Other possibilities to try in tissue paper:
  • Dandelions
  • Oil Seed Rape plants
  • Queen Anne's Lace
  • Strong vertical growth of mixed wild flowers including Ribwort Plantain, Sandwort, Wild Carrot

Wednesday, 12 May 2021

Chapter 2: Paper Relief Investigations

Time to turn away from hedgerows, wildflowers and weather.  Time instead to turn towards more abstract things and samples created from paper.

                                            1) Tissue     2) Thin Plastic     3) Japanese Paper
                                             4) Newsprint     5) Kitchen Roll     6) Glassine  
                   7) Brown Paper Bubble pack     8) Plastic Bubble pack     9) Cartridge Paper

Rip and Fold:


Manipulated Tissue Paper:


                       1) Torn and Rolled   2) Torn and Looped   3) Pleated Long Trapezium
4) Pleats both Ways  5) Pinked Strips Hole Punched  6)   Scrumpled and Holes Punched and Sprinkled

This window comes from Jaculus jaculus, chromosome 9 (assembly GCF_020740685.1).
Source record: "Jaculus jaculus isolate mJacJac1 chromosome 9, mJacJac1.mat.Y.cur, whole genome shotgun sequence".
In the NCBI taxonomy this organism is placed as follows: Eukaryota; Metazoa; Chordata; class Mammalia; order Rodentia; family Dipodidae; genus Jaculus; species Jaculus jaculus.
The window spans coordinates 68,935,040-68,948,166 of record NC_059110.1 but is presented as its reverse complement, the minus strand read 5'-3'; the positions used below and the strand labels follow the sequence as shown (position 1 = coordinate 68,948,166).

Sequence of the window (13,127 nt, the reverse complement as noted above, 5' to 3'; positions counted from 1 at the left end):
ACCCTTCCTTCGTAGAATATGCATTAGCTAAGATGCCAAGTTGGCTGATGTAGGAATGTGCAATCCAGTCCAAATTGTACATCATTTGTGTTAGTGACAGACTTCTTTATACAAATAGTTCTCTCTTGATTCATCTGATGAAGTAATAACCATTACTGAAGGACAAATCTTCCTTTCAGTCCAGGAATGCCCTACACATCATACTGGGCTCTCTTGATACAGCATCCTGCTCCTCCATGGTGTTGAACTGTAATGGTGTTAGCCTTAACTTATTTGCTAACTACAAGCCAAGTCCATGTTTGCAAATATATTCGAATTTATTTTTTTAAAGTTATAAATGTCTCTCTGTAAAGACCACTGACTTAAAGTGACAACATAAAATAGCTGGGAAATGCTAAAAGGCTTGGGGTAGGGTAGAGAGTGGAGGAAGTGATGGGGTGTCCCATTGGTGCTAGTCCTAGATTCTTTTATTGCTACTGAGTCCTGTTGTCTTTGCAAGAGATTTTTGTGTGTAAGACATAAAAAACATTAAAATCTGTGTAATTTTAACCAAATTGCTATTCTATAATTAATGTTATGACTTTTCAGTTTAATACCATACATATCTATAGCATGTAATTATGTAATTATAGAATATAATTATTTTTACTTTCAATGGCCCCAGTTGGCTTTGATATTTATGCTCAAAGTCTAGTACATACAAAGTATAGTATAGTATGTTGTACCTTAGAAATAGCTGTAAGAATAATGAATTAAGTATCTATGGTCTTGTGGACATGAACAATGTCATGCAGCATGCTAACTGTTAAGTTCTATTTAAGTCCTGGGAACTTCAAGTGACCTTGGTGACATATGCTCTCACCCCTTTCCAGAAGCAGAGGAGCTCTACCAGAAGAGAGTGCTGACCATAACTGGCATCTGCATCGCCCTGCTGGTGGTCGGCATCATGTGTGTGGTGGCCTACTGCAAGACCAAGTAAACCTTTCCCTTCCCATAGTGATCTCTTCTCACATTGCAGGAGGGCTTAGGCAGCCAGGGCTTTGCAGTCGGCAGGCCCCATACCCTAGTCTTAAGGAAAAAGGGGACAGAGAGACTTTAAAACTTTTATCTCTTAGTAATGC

7) Square Pleated   8)Torn and Stabbed   9)  Rolled and Knotted


1) Irregularly Torn and Loose Rolled  2)  Circles Part-scored with Bradawl 3)Torn and Pleated
4)  Torn Strips and Holes  5)  Pleated Triangles  6)  Scrumpled, Torn, Finger Pushed from back

Though some of these samples are the same as the examples given, I can see in many of the others how my trips to the field have been influential.  The examples that spring to mind are 3 and 5 on Sample Sheet 2:4.  These to me have a look of the beech and nettle leaves I've observed gradually unpleating themselves.  Samples 2 and 6 on the same sheet are a nod to the rough ground.  Many on both sheets have a sense of growth about them.

I like the torn edges very much more than those which are scissor or pinking sheers cut, though tearing is much more difficult to control.  I would have liked in 2 on Sample 2:3 to have torn the rolled strips more finely, but when I tried they tore off. 

I have a range of white tissue and I did notice that the finer stuff is easier to work with, and has more translucency.  You may well notice a double sided type of tissue (one side smooth, the other matte) in 2 and 7 on Sample Sheet 2:3, and 2 on Sample Sheet 2:4.  It is also a softer shade of white.